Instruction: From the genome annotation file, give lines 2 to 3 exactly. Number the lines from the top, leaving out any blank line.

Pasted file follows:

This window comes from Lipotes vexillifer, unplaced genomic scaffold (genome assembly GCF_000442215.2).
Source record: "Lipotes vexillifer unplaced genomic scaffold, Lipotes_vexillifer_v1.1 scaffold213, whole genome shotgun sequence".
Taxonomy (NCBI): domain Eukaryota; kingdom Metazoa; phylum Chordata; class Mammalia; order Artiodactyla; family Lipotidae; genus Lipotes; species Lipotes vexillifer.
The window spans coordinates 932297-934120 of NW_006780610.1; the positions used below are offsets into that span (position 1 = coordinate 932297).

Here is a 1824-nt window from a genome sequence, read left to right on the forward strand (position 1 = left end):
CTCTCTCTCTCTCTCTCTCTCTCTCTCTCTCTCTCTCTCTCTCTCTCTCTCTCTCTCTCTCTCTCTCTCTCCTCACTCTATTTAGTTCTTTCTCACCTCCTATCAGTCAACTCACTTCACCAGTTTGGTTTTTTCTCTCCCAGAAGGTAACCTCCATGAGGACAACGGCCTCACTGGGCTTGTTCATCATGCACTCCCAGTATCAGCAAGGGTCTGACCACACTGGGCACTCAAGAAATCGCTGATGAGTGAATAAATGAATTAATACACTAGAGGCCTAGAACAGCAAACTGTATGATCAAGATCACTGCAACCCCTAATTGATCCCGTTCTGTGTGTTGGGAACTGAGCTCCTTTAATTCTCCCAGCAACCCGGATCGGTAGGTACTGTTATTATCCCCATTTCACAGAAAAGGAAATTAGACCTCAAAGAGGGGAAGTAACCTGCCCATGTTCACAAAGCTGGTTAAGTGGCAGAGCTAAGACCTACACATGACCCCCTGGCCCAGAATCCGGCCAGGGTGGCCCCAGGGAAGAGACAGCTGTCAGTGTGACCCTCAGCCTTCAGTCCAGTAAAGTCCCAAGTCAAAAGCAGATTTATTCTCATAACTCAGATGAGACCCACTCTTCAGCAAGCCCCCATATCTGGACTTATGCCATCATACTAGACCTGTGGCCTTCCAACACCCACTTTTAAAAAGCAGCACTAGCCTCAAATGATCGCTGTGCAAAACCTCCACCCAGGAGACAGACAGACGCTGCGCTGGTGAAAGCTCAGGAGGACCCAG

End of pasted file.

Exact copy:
Source record: "Lipotes vexillifer unplaced genomic scaffold, Lipotes_vexillifer_v1.1 scaffold213, whole genome shotgun sequence".
Taxonomy (NCBI): domain Eukaryota; kingdom Metazoa; phylum Chordata; class Mammalia; order Artiodactyla; family Lipotidae; genus Lipotes; species Lipotes vexillifer.